Virtual Environments

Subject ENVS10008 (2011)

Note: This is an archived Handbook entry from 2011.

Credit Points: 12.50
Level: 1 (Undergraduate)
Dates & Locations:

This subject has the following teaching availabilities in 2011:

Semester 1, Parkville - Taught on campus.
Pre-teaching Period Start not applicable
Teaching Period not applicable
Assessment Period End not applicable
Last date to Self-Enrol not applicable
Census Date not applicable
Last date to Withdraw without fail not applicable

Semester 2, Parkville - Taught on campus.
Pre-teaching Period Start not applicable
Teaching Period not applicable
Assessment Period End not applicable
Last date to Self-Enrol not applicable
Census Date not applicable
Last date to Withdraw without fail not applicable


Timetable can be viewed here. For information about these dates, click here.
Time Commitment: Contact Hours: 36 hours: 1x1 hour of lectures; 1x2 hours of seminars.
Total Time Commitment: 120 hours
Prerequisites: None
Corequisites: None
Recommended Background Knowledge: An interest in architecture/art and creative practice is desired. Previous drawing, modeling and graphic presentation experience is helpful but not required.
Non Allowed Subjects: None
Core Participation Requirements: It is University policy to take all reasonable steps to minimise the impact of disability upon academic study, and reasonable adjustments will be made to enhance a student's participation in the University's programs. This course requires all students to enrol in subjects where they must actively and safely contribute to class activities. Students who feel their disability will affect their meeting this requirement are encouraged to discuss this matter with the Subject Coordinator and the Disability Liaison Unit.


Dr Stanislav Roudavski


Subject Overview: To plan or design requires the imagining of worlds yet to exist. Drawings and models undertaken with analogue or digital media operate as virtual environments that articulate proposals for environmental change in the physical world. An understanding of how media shape real environments is the aim of this intensive foundation year subject. A series of lectures will introduce students to the range of spatial media and techniques used to develop design concepts and planning strategies. The emphasis will be on developing knowledge of the critical relationship between media and outcomes, and how tools and techniques encourage or constrain possibilities. Concluding each lecture, students will be introduced to self teaching modules that will enable experimentation with media and techniques typically used in design and planning.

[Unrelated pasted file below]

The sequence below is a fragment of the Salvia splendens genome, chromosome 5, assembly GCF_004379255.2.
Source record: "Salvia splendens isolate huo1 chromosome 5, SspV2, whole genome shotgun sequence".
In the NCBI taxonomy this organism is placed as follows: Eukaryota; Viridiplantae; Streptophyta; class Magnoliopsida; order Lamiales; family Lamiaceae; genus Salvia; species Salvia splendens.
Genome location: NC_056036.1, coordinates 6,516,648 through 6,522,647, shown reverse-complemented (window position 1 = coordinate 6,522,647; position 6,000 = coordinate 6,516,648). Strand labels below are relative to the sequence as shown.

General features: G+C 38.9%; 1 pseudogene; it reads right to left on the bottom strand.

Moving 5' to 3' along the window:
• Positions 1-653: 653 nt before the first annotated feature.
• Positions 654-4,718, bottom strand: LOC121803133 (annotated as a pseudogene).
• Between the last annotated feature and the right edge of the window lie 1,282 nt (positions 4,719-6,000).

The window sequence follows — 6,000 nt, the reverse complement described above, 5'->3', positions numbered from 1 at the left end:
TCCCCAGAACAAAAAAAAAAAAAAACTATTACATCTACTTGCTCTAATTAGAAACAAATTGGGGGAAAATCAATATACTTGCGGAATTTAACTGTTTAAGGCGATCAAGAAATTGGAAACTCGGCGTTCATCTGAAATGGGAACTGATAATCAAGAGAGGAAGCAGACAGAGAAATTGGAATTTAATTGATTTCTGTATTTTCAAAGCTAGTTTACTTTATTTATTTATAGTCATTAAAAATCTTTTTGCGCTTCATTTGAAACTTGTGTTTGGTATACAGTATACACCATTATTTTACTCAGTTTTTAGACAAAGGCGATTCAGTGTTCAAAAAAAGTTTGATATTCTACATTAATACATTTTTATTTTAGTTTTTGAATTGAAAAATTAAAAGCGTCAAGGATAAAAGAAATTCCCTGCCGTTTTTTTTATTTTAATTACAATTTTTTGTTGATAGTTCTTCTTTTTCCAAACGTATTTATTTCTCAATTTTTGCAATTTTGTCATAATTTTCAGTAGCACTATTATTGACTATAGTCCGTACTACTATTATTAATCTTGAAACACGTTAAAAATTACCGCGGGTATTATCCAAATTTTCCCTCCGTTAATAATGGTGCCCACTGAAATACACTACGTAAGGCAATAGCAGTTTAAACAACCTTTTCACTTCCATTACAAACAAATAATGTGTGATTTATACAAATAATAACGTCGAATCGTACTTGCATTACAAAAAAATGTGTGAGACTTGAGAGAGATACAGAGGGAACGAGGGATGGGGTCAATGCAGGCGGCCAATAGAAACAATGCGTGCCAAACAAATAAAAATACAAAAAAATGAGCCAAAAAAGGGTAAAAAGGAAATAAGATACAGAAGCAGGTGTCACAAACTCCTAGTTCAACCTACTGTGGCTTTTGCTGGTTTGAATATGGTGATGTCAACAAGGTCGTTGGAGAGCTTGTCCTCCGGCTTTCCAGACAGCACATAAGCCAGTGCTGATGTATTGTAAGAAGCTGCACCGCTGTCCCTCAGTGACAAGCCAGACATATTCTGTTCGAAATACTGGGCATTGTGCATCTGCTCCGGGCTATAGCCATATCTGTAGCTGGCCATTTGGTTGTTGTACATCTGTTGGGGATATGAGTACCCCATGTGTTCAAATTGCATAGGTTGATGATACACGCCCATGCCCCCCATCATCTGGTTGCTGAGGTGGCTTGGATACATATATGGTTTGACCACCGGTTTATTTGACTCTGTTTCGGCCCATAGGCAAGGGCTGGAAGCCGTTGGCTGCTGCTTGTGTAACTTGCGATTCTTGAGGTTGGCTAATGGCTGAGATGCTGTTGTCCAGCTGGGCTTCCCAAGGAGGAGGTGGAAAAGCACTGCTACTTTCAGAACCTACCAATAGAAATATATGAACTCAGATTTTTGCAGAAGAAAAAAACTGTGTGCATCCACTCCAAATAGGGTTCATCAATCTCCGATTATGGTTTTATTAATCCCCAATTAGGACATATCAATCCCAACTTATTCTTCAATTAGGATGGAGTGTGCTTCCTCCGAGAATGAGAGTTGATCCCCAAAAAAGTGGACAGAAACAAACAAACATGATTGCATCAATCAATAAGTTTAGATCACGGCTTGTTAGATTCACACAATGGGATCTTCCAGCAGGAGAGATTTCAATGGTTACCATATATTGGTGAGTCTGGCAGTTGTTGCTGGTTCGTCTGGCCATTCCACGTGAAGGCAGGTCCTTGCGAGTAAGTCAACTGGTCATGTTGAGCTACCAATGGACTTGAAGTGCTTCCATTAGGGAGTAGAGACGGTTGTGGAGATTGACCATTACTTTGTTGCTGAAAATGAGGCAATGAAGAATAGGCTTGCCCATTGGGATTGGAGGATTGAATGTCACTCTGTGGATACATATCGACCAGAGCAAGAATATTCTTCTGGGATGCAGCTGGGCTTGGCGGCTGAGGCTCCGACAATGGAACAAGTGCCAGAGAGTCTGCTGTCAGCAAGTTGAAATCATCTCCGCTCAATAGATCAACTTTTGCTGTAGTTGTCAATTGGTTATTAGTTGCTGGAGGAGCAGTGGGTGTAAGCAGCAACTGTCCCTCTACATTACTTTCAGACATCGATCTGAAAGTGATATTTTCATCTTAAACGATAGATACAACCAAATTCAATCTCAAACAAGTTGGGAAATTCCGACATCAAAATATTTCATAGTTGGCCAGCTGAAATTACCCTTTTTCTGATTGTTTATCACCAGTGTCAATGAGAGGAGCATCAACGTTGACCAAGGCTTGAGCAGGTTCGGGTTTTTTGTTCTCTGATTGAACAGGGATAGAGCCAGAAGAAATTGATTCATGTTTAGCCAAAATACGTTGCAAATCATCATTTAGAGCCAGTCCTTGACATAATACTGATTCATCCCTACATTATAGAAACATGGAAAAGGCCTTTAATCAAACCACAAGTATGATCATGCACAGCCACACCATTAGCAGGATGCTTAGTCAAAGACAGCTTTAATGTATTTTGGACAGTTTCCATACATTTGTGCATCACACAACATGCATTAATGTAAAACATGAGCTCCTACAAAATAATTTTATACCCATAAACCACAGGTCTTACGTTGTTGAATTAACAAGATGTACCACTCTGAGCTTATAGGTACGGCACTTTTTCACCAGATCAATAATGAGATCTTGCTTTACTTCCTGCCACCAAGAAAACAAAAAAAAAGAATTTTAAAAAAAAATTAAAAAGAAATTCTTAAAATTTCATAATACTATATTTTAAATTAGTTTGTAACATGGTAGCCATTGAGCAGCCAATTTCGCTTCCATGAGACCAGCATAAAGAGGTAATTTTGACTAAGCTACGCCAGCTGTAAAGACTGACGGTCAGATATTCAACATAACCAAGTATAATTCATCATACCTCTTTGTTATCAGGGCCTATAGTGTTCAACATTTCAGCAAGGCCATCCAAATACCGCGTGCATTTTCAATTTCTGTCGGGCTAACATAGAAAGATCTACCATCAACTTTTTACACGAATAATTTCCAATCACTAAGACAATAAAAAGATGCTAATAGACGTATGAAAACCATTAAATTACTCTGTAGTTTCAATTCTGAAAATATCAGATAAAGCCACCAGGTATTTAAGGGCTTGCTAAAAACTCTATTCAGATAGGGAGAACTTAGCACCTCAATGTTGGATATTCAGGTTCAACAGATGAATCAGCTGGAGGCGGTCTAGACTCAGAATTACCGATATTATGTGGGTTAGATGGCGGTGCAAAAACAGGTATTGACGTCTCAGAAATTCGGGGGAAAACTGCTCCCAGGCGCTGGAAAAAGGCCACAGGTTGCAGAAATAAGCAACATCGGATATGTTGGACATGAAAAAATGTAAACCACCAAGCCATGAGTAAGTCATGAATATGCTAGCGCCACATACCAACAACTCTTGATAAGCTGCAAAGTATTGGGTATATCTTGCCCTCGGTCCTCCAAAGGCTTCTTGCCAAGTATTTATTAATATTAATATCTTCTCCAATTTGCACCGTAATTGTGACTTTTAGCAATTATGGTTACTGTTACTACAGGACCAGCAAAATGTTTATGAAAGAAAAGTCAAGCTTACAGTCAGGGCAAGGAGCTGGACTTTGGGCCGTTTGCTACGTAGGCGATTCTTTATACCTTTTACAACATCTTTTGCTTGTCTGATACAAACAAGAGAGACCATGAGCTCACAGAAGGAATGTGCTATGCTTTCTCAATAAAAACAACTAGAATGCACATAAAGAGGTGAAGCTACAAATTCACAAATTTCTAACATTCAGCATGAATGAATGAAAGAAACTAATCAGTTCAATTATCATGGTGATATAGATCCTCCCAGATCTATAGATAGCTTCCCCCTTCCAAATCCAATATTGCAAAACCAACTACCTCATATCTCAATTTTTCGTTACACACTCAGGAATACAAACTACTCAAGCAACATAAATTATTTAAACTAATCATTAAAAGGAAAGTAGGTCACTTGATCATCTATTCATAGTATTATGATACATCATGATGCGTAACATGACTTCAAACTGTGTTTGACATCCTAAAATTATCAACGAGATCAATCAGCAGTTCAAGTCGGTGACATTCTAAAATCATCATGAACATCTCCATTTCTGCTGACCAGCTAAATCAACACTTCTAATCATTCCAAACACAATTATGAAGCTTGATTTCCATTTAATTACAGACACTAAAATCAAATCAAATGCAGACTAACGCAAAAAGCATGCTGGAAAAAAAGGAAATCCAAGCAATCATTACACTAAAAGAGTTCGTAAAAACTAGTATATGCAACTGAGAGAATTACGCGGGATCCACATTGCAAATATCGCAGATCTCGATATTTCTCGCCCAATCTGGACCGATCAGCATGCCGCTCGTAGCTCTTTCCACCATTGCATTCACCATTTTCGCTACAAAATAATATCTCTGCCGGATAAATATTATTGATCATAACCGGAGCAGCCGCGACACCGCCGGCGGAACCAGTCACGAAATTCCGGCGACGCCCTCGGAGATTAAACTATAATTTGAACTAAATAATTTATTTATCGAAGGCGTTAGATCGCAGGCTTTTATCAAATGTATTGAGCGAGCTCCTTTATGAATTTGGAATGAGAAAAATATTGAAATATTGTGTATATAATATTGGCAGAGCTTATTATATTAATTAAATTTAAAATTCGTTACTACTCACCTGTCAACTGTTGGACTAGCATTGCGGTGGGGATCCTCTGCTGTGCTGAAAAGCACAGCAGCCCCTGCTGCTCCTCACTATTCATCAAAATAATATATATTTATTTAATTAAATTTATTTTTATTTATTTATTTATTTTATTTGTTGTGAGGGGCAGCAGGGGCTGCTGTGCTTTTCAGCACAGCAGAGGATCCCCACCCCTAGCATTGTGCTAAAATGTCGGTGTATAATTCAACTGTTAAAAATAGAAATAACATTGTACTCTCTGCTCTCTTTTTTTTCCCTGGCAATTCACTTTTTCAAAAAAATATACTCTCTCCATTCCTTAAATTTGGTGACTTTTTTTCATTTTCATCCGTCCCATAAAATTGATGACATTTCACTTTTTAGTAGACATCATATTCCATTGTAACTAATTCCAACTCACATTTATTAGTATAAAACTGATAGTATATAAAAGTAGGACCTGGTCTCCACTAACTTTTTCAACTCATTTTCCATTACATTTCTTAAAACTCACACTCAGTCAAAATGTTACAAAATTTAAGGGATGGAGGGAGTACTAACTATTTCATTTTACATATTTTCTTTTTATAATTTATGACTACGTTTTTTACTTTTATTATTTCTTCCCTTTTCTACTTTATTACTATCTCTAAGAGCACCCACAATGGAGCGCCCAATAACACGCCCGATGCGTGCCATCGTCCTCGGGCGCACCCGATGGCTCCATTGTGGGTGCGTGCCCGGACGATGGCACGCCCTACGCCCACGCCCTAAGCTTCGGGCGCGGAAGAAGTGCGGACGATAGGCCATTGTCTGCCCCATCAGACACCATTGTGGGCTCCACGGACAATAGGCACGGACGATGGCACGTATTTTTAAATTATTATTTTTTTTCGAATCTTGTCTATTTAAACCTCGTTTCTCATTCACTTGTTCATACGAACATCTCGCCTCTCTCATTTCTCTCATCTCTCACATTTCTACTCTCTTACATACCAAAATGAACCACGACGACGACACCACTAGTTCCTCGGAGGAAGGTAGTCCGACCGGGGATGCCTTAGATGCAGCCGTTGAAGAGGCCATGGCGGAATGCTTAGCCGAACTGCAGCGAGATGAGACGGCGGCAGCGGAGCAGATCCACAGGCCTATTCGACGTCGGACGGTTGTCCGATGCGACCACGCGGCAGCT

In this subject students will:

  • Gain an understanding of the design, reasoning, and application of spatial and analog representations of physical models.
  • Develop an historical awareness of pictorial traditions and symbolic representations in both 2D and 3D
  • Understand object-centred representations from aerial, topographic, planar and volumetric perspectives
  • Understand process-centred representations through digital, distributed/networked, time-based, quantitative, and kinetic/performative/responsive applications
  • Develop ways of reading and interpreting such representations with a cultural and critica lens.
Assessment: Course work consisting of: analogue/digital drawing and modeling 40% (assessed weekly); critical review of lectures 1000 words in total 20% (assessed weekly); final project using mixed media 40% (due in the end-of-semester examination period).
Prescribed Texts: Virtual Environments Starter Kit (Purchase from the University bookshop during Orientation Week)
Recommended Texts: In addition to the above, the following items are highly recommended for successful completion of the subject:
  • An authorised copy of Rhino 4.0 for Windows installed. Purchase from the FabLab, G21, ground floor Architecture Building during Orientation Week. The price is $100 and will be deducted from your unicard. If you are using a Mac computer you must run Rhino 4.0 for Windows using Bootcamp. Rhino OSX WIP is not acceptable software for this class.
  • A computer that meets manufacturers' requirements for required software in the program (laptop recommended) a wheel mouse and a digital camera (SLR recommended).
  • Stable and fast connection to internet.
Breadth Options:

This subject potentially can be taken as a breadth subject component for the following courses:

You should visit learn more about breadth subjects and read the breadth requirements for your degree, and should discuss your choice with your student adviser, before deciding on your subjects.

Fees Information: Subject EFTSL, Level, Discipline & Census Date
Generic Skills:

At the completion of this subject students should have the following skills:

  • Developed a familiarity with basic techniques in drawings and model making undertaken with analogue and digital media, as typically used to enable the planning and design of the environment
  • Developed an understanding of how such techniques are related to creative thinking, and ultimately determine physical outcomes in the natural and built environment
  • Developed their capacity for independent critical thought, creative inquiry and self-directed learning
Links to further information:
Related Course(s): Bachelor of Environments
Related Majors/Minors/Specialisations: Landscape Architecture
Related Breadth Track(s): Exploring Landscape Architecture
Architectural Design

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